The Jersey City Planning Board at their Tuesday meeting approved a 45-story tower to be built on a pier in the Newport area.
The project will be the “Ellipse,” a 352-unit building including a few three-story town homes.
The project also will include a cultural/educational center, a 230-parking space garage with an open-space roof (including grass), and an extension of Hudson River Waterfront Walkway.
The board approved the project unanimously, but with conditions to be met by the developer as part of approval, such as real grass on the garage roof and meetings with neighborhood groups.
But there were dissenting views on the project during the public comment part of the meeting, particularly because some believe more land should be set aside for a park.Need more parks
There was already opposition to the project before it came in front of the Planning Board.
Newport resident Dan Falcon had complained on an internet message board that he believes the five-acre Pier 199B, where some of the project will be built, should be set aside as a park. The pursuit of more park space in Newport has been a goal of Falcon’s since 2001.
Falcon appeared at Tuesday’s meeting to ask for the Ellipse application to be tabled until the Newport Redevelopment Plan, which governs development of the Newport, is amended to include more park space.
“The Newport Redevelopment Plan talks about improved open space, [but] doesn’t really talk about any requirements for parks at all,” said Falcon at the Planning Board meeting.
In fact, the “green” roof on the parking structure can count toward the developer’s open space requirement, according to the Newport Redevelopment Plan.
“When I look around Newport,” Falcon said, “I cannot find one legitimate park, not one.”
Bill Wissemann of Newport Associates Development Company, who will build the project, refuted Falcon’s claim of Newport lacking open space, claiming the area has “a higher percentage land wide of parks per capita than does the rest of Jersey City,” based on analysis done four years ago.
Another Newport resident, Robert Vivien, read a lengthy letter stating his disapproval of the project, and also asked for it to be tabled. He claimed that there was a survey sent to a thousand Newport residents asking if amenities such as more park space in Newport were needed. Some approve of ‘Ellipse’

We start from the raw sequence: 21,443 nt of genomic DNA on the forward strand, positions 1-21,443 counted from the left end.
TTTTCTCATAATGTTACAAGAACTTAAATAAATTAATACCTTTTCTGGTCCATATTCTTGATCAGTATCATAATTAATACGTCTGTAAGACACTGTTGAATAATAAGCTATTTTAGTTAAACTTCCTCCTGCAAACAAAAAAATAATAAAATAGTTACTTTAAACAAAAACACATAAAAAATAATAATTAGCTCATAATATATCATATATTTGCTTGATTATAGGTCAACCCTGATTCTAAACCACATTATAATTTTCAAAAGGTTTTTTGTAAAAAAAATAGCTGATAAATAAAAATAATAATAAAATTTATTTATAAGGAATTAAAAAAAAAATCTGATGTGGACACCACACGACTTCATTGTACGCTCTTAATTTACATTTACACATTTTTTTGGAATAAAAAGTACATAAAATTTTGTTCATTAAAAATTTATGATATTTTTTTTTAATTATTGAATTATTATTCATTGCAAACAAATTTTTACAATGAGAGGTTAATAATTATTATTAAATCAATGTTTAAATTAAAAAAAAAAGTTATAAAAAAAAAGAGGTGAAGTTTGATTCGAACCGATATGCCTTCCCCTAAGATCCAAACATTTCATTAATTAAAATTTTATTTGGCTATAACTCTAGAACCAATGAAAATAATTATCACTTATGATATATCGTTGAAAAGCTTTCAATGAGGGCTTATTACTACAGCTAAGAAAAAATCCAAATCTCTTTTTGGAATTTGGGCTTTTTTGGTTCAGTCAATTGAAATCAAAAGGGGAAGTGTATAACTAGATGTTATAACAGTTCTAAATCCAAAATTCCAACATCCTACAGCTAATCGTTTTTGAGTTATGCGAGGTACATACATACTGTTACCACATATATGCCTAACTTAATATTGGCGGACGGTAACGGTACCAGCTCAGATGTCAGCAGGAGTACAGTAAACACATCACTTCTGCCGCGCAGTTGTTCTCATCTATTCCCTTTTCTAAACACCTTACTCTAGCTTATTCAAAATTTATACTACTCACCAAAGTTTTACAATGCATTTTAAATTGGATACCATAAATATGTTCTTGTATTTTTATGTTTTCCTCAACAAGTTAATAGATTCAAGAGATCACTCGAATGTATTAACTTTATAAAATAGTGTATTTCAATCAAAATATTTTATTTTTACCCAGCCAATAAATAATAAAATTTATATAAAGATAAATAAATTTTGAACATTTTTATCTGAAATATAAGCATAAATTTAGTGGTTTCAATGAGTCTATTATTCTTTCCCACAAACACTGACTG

Newport resident Janet Allen stated her approval of the project, as did fellow resident Sonia Maldonado.
“Besides the fact that it is going to make a stunning and striking representation on the Jersey City shore,” Maldonado said, “it’s going to call out to people to come to Jersey City.”
The Planning Board went ahead with approval. They were reminded by the one of the city planners before voting that the project could be built on the property in question “as of right,” or already allowed within the Newport Redevelopment Plan.
Several commissioners complimented the design of the building. Longtime board commissioner Leon Yost said, “this is the most exciting project I have seen at Newport so far” referring to previous Newport projects as a “sea of generic boxes.”
Yost also said he wants to see the Ellipse built before other projects that Newport has planned for development in the near future. Timeline
Wissemann told the board that the project will be built in the next five years after other Newport projects by Newport Associates Development Company such as the Woodrow Wilson and the Aqua, also located on 14th Street, are built out.
The Jersey City community of Newport, located on the northern waterfront, has grown to 600 acres, 3,922 residential units, and over 10,000 residents, all between 18th Street and Sixth Street. It broke ground in 1986. SIDEBAR Purporting to represent Newport
A bizarre sideshow to the public comment on the Ellipse was a dispute between residents Robert Vivien and both Janet Allen and Sonia Maldonado being played out in front of the board.
Both Vivien and Maldonado in recent months have bickered with each other via the internet over who heads the Newport Neighborhood Association, a neighborhood group claiming to represent Newport residents. Both have also claimed to have registered the NNA with the state.
Allen, during her public comment period, made the unusual disclaimer that she is the acting president of the Newport Neighborhood Association (NNA), along with Maldonado and another Newport resident Linda Klarfeld, and that they are the only ones “allowed to speak for the organization.”
Maldonado also made the disclaimer that she is an officer of the Newport Neighborhood Association along with Allen and Klarfeld.
But Vivien claimed during his public comment he was president of the NNA and did not mention Allen and Maldonado’s claims of involvement with the NNA.
After the public comment, several of the commissioners questioned where these neighborhood groups were when other Newport-related projects were presented at past Planning Board meetings. — RK